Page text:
The 9to5 Atlanta Working Women Records, part of Georgia State University Library’s Southern Labor Archives, are now open for research. These documents provide an in-depth view into the specific issues faced by working women since the 1970s as well as the inner-workings of a national non-profit organization with grassroots organizing at its core.
Recognizing the pervasive lack of rights and respect granted to women in the workplace, a group of women in Boston, Massachusetts, came together in 1973 to devise strategies in order to put an end to such discrimination. 9to5 Working Women has since expanded into chapters all across the country, including Atlanta’s local chapter established in the fall of 1980. Although 9to5 consists of a national executive board with directors representing local chapters, the organization is run primarily by volunteers and community activists. In addition to providing counsel and resources to women, they also lobby for legislative reform on the state and national levels. Their major campaigns include the Civil Rights Act of 1991, Family Medical Leave Act, Temporary Assistance for Needy Families, Affirmative Action, the Parent Protection Act, and Living Wage.
The records of 9to5 Atlanta Working Women span from 1973 to 2009, documenting the major campaigns and activities of 9to5 while also detailing the day to day functioning of a major non-profit organization. Correspondence, grant and funding proposals, meeting minutes and agendas, surveys and reports, membership records, campaign and project materials, and reference files make up the collection with a significant portion of the files pertaining to the work of Atlanta Organizing Director, Cindia Cameron. Although these files document primarily the work of and interactions between the national board and 9to5 Atlanta, it also includes administrative and campaign files from other state chapters.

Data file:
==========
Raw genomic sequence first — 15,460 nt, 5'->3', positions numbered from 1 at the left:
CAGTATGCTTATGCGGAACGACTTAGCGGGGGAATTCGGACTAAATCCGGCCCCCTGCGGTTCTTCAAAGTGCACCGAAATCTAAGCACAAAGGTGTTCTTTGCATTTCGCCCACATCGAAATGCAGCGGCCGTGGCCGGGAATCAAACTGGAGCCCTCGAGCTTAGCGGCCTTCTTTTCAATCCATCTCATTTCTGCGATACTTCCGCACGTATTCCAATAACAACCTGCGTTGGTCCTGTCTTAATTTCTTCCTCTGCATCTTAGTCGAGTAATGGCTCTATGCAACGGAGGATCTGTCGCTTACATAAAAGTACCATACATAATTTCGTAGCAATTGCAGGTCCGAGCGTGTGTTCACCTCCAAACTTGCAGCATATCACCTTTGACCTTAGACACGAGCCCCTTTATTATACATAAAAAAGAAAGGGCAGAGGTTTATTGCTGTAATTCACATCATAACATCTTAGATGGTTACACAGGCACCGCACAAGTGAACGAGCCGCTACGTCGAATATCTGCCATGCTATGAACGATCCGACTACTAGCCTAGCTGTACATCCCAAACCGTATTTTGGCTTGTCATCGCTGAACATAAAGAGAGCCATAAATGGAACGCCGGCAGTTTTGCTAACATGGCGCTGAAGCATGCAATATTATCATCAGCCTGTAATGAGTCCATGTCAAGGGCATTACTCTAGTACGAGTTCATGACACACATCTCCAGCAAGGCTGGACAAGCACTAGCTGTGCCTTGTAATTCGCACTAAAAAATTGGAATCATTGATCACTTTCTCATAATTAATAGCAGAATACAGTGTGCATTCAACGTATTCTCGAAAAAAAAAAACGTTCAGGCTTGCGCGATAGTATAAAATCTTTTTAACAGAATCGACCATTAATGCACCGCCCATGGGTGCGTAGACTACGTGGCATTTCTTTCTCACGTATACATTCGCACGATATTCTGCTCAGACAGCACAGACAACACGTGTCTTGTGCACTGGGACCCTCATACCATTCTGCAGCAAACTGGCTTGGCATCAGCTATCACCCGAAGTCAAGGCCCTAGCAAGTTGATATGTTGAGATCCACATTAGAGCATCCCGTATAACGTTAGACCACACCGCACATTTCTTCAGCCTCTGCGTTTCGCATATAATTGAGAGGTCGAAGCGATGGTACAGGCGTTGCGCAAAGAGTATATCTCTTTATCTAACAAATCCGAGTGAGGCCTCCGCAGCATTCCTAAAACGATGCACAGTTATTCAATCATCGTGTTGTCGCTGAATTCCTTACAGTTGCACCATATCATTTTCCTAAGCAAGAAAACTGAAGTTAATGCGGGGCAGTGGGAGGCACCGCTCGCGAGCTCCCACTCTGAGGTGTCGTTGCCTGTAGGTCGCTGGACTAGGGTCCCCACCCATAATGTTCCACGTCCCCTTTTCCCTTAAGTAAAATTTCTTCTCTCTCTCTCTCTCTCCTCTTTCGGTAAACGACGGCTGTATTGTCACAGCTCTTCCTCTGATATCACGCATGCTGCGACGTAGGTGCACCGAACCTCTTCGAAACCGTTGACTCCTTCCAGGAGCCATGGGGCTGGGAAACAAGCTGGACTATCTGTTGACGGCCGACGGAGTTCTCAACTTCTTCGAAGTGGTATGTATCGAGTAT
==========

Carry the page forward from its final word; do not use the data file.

9to5 Atlanta Working Women remains active to this day, maintaining their “vision for an economically just world where poverty and discrimination have been eliminated, the contributions of women are recognized, and women and their families thrive.”
Making significant strides over the past five decades, issues such as sexual harassment, affordable childcare, and the “second shift” are no longer invisible. Additionally, 9to5 recognizes that one cannot fight for women’s rights without also interrogating the ways racism, classism, and homophobia inform and perpetuate stereotyping and job stratification, the wage gap, and unfair hiring practices. This is truly a dynamic collection for any researcher wishing to gain a deeper understanding of the ways gender, race, and class intersect with labor movements in the United States.
Please contact Special Collections and Archives, Georgia State University Library, for more information about this collection (email@example.com, 404.413.2880). This blog post was contributed by Crystal Rodgers, who processed the 9to5 Atlanta Records while working as a processing assistant in Special Collections and Archives. Thanks, Crystal!